Community, or Caricom. That plan, which the State Department says it
still supports, calls for allowing President Aristide to continue in a
titular role while a government of national unity takes over under a
politically neutral prime minister.

Mr. Aristide agreed to the Caricom proposal over the weekend, but
opposition leaders balked, saying they could not accept his remaining in
office. Working the phones doggedly, Mr. Powell has been frustrated in
his efforts to persuade opposition leaders to accept the deal, which
would be monitored and enforced by the United States, France, Canada and
other nations.

In an interview on Thursday with CNN, Mr. Aristide noted that he had
accepted the Caricom's power-sharing arrangement but would not
relinquish the presidency.

"This agreement includes the possibility to have a new government, where
we share power and share responsibilities," he said. "And I think that's
fair, when we can do that with members of the opposition, from civil
society."

Asked pointedly whether he would step aside, Mr. Aristide replied: "No.
We had 32 coups d'état in our history.

"We will strengthen our democratic experience by moving from one elected
president to another elected president, but not from one coup d'état to
another one."

Mr. Kurzban, an immigration lawyer who works for the Aristide
government, said Secretary Powell was confusing the issue by focusing on
Mr. Aristide as the problem. He said former members of the Haitian Army
and known human rights violators were fomenting the violence, not the
president's loyalists.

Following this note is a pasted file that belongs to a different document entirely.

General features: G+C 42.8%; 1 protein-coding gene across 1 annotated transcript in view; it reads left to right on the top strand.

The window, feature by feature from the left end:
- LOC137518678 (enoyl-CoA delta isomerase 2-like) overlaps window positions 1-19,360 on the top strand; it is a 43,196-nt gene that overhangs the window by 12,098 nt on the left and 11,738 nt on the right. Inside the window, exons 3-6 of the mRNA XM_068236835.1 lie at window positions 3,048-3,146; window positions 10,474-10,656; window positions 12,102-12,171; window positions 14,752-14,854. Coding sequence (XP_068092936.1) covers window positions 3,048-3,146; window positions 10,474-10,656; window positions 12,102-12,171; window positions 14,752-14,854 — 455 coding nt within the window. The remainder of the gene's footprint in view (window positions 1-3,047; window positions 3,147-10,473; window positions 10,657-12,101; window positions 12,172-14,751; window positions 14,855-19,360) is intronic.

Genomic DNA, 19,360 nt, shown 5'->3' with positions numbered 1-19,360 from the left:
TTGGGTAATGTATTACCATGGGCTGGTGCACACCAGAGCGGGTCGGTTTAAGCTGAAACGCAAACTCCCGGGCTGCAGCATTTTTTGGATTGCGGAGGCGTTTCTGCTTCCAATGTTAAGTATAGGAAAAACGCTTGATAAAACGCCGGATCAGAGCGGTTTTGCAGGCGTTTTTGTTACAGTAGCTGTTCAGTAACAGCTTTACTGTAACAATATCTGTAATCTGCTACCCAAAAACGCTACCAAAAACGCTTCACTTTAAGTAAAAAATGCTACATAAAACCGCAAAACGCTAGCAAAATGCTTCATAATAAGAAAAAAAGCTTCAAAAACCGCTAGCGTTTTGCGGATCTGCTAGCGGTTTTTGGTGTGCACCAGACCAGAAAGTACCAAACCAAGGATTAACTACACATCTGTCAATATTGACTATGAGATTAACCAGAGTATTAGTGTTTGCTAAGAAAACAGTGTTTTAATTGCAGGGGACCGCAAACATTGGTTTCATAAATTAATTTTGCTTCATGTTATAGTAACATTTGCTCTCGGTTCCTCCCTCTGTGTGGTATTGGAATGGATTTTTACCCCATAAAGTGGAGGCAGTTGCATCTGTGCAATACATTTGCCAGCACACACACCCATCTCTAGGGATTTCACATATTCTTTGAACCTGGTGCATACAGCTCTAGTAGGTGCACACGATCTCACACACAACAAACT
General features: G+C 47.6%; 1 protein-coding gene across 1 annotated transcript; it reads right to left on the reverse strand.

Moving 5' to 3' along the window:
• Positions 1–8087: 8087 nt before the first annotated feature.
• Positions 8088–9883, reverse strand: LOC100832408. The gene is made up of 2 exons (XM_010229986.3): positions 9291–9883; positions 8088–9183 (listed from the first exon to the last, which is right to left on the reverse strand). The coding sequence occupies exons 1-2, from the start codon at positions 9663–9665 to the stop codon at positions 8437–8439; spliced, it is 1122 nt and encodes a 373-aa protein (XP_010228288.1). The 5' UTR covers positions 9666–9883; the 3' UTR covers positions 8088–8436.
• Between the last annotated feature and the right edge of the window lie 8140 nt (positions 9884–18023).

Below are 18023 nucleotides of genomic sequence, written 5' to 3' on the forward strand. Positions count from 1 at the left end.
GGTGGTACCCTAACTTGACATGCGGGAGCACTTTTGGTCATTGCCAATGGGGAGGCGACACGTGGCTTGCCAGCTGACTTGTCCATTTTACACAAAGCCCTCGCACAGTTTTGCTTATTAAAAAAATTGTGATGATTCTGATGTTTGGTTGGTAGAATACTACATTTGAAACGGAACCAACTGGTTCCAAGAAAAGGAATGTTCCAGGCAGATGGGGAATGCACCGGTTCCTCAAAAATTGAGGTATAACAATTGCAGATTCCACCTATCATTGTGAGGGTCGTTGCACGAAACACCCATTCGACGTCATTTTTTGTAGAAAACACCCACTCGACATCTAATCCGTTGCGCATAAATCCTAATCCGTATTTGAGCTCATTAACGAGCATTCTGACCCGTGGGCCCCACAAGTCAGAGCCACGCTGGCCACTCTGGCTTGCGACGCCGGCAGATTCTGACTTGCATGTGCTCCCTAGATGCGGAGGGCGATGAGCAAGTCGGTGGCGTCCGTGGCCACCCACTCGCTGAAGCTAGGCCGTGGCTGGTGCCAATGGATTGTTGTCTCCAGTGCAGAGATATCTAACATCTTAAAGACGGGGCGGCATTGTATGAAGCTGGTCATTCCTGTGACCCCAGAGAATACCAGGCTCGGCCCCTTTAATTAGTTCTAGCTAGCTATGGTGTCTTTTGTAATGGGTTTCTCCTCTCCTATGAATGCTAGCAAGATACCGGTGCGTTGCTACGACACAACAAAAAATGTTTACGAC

"If, by this, Secretary Powell is suggesting that a democratically
elected government should give up power, it's disgraceful that that
should be the formal position of the United States," Mr. Kurzban said.

Some specialists in the region's foreign policy disagreed. 

Bernard Aronson, who served as the top Latin America policymaker under
the first President Bush, said international leaders were only now
coming to acknowledge Mr. Aristide's failings as a leader.

"You have this real dilemma of how do you defend constitutional
democracy when the democratic leader is part of the problem?" Mr.
Aronson, who is managing partner with Acon Investments, said earlier
this week in an interview. "Finally the international community has
woken up to what he's been doing."

On Wednesday Mr. de Villepin, the French foreign minister, presented a
five-point plan to stabilize Haiti that included Mr. Aristide's
voluntary departure and elections by next summer. He also proposed the
immediate formation of a civilian peacekeeping force "responsible for
guaranteeing the return to public order." 

The proposal was discussed at the United Nations Security Council on
Thursday.

With the first signs that Haitians fleeing violence might be taking to
the seas, Mr. Aristide seemed to warn of a growing exodus to Florida.
President Bush has said that he will not tolerate a boatlift and plans
to repatriate refugees as they are intercepted.

"Yesterday, we had more refugees leaving Haiti because of those
terrorists," Mr. Aristide told CNN. Asked if he was posing a threat, Mr.
Aristide replied: "No. I am being realistic. I'm just telling the truth.
Because the more we have those terrorists killing more people, the more
we will be seeing refugees."